Matador in Norwegian Campaign

C

cloudbuster

Guest
#1
One for the historians, I think.

On another forum I frequent, a member has posted a photo taken he believes, at an airfield in Norway in 1940. Linky Of interest is a damaged Hurricane, and some other aircraft flown by the Norgies.

He's trying to put a date on the picture, but what is puzzling is the presence of a Matador in the background.

Other research, another linky shows that there were a number of Light and Heavy AA Batteries and a Field Battery involved in the Norwegian Campaign. My question is, given that the Matador started entering service in 1939, would the deployed units have taken Matadors with them?

Anyone clued-up on the campaign, and the RA involvement help me out here?

Thanks.
 
C

cloudbuster

Guest
#3
Hi, Jon, 'ow's tricks?

In answer to your question, yes, the AEC Matador was used as a gun tractor, as well as being a GS wagon.
 
#4
British forces occupied parts of Norway on 8th May 1945, in order to round up the German garrison and provide a framework for the return of Norwegian forces, Monarch and government-in-exile a few days later.

If the lorry is a Matador, then its likely to be part of the immediate post-war occupation & clean up - clearly the airfields would be among the first locations to be cleared.

One of the formations involved in securing Denmark and then Norway was 6th Airborne Division; I assume that there were other formations which would have included artillery and other units - Eng, RAOC, REME, etc - that might have Matadors.
 
#6
This might have been taken post war, but might have been taken during the German Occupation.

The 1940 orbat from the British Official history posted on the other forum has several HAA uinits listed in the 3rd June orbat for the forces in the Narvik area. AEC Matadors were the prime movers for the 3.7" guns used by the HAA regiments in the field army from the start of the War. The 3.7"AA gun couldnlt be moved without a big tractor.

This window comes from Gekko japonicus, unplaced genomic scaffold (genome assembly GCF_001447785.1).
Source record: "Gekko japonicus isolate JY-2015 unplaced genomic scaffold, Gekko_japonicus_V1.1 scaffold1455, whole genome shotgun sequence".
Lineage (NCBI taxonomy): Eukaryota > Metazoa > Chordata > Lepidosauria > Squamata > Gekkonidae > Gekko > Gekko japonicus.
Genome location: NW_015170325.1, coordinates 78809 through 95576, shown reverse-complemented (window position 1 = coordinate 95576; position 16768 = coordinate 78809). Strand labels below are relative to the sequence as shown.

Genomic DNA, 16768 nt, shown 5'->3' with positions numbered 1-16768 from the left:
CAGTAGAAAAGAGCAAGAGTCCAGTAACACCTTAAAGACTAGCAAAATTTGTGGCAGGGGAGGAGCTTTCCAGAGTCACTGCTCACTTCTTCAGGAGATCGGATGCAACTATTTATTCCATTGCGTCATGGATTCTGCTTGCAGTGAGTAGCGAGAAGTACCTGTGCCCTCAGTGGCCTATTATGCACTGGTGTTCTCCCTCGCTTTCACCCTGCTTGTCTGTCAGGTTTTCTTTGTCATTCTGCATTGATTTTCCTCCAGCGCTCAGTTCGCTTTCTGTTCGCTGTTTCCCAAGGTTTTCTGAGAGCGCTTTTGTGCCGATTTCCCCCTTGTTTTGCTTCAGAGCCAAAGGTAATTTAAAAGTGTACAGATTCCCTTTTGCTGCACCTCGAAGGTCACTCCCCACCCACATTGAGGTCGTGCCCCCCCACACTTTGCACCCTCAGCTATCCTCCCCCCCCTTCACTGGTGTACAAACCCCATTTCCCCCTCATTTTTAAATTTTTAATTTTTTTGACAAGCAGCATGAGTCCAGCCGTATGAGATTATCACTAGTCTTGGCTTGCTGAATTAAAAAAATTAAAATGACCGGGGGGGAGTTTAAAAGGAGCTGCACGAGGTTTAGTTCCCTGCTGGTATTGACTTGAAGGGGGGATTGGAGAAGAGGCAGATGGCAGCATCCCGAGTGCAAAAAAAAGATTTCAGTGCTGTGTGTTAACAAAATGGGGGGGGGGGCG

#7
Matadors were used in France with the BEF, so why wouldn't they have been used in the Norwegian campaign too?
 
C

cloudbuster

Guest
#8
Pterandon & TT, thanks. This possibility is what is puzzling. The photo in my first link shows an obviously battle-damaged Hurricane, along with some Norwegian biplanes.

Now, we know that the Luftwaffe recovered the opposition's equipment for evaluation, so I cannot imagine them leaving a more-or-less intact Hurricane laying about for 5 years.

Which would date the picture to 1940ish.
 
#9
cloudbuster said:
Pterandon & TT, thanks. This possibility is what is puzzling. The photo in my first link shows an obviously battle-damaged Hurricane, along with some Norwegian biplanes.

Now, we know that the Luftwaffe recovered the opposition's equipment for evaluarion, so I cannot imagine them leaving a more-or-less intact Hurricane laying about for 5 years.

Which would date the picture to 1940ish.
Maybe not. One of the main reasons the Norwegian campaign collapsed was because of the start of the blitzkrieg in France. After Dunkirk, the Germans had dozens of Hurricanes and other British aircraft in their possession.
 
#10
What's the guard on the A/C wearing?
 
#11
The area around the rear of the aircraft looks like it has just been cleared of small trees - you can see the stumps and fresh wood chips.

The other engineering equipment appears to be a bulldozer and grader - presumably for levelling a dirt strip.

One of the guys by the Fokker might be wearing battledress, and might be carrying a slung rifle. Or he might be in civvies and smoking a pipe - the resolution of the photo is too coarse to see detail.

The Fokkers have clearly visible serial numbers - isn't there a spotter who can trace the aircraft records?

The undergrowth clearance would lead me to think those aircraft have been standing derelict for years by the time the photo was taken. The Fokkers appear to be on stands with their wheels removed, so they don't look like they were towed there recently.
 
#12
4(T) said:
One of the guys by the Fokker might be wearing battledress, and might be carrying a slung rifle..
Higher res might let you date it.

If it's an austerity pattern BD it's almost certainly not 1940 for instance.
 
#13